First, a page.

Requirement #3: Board Administrator must prepare documents in advance of each Board meeting
We’ll leverage a document set to organize Board meeting documents. For each meeting, a new document set will be created to store all documents together (now available in the modern view). To do this, a custom Site Content Type based on a document set will be created called Board Package with this metadata:
- BoardMeetingDate: date & time required
- PackageStatus: choice (values: Draft, Active, Final) required
- BoardYear: calculated column (formula: TEXT([BoardMeetingDate],”yyyy”), this column will be used to group board meetings by year
Standard documents included in each Board meeting will be included as document templates in the Board Package content type . So they’ll automatically appear in each new Board Package. For this example, we’ve included agenda and minutes templates:
Add the Board Package content type to a new document library on the site called Board Packages. We’ll also create a couple of views to be leveraged in the modern page (next requirement):
- Current Board Package: filter where PackageStatus equals Active - there will usually only be one active board package
- Past Board Packages: filter where PackageStatus equals Final and grouped by Board year (descending)
While creating the Board Package, the status will be automatically set to Draft. It will be the responsibility of the Board Administrator to mark the Board Package as Active when materials within the Board Package are ready to be seen by the Board members.
Requirement #4: Board members need to quickly find current and past Board meeting documents
We’ll create one modern page on the SharePoint site with two Library Web Parts: one pointing to each of the above views. (Current Board Packages, Past Board Packages). We’ll add a tab on the Board Meetings standard channel to display the page. This makes it a quick 1-click link for Board members to get to the current and past Board Packages.
Requirement #5: All finalized Board meeting documents to be made a record and retained forever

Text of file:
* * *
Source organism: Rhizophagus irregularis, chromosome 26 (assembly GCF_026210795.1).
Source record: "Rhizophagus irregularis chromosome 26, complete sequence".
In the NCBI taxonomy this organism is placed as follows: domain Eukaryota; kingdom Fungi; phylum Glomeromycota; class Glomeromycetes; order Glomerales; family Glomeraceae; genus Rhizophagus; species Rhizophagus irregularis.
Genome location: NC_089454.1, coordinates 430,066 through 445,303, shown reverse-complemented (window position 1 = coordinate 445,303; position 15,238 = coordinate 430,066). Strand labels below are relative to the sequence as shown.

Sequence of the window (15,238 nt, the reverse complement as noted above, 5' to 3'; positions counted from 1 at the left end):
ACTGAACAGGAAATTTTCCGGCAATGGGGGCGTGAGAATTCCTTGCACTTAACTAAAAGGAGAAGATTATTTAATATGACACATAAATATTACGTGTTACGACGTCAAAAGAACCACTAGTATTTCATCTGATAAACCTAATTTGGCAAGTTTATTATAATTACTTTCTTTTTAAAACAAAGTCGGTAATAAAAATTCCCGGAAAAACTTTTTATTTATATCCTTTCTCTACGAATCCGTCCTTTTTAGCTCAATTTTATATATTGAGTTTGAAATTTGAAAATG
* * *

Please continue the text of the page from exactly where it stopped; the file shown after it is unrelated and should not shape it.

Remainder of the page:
The Board Administrator will be responsible for finalizing all meeting minutes and document revisions in the Board Package. When this is done, they’ll change the Board Package status to Final. This will trigger a Microsoft Flow to set the retention label on the document set to “Board Record” making it a record to be retained forever.
Two important things to know:
- Ensure you’re only setting the retention label on the Document Set. The retention label will automatically apply to all documents within the Document Set.
- You must ensure you set both isTagPolicyHold and isTagPolicyRecord properties on the SetComplianceTag method to lock the document set as a record in addition to the retention label.
Visually, there will automatically be a lock icon beside each Board Package after the retention label is applied to indicate it’s a record. Some column formatting will highlight the status to indicate it’s a final record.
What I love about solutions like this is its use of Office 365 tools you already have without requiring a developer to build it. It demonstrates how to leverage the built-in awesomeness of Microsoft Teams with an added touch of SharePoint Information Architecture to boost the experience for Board members. SharePoint and Microsoft Teams: better together!
Check back for my next “Board of Directors site” post where I’ll show how to build modern, templated ‘Board of Directors’ pages on your intranet to showcase your Board members to the rest of the organization!
Interested in learning more about the Board of Directors site in Office 365, essentials of a Modern Site Architecture or Intranet Home Page Design? Great!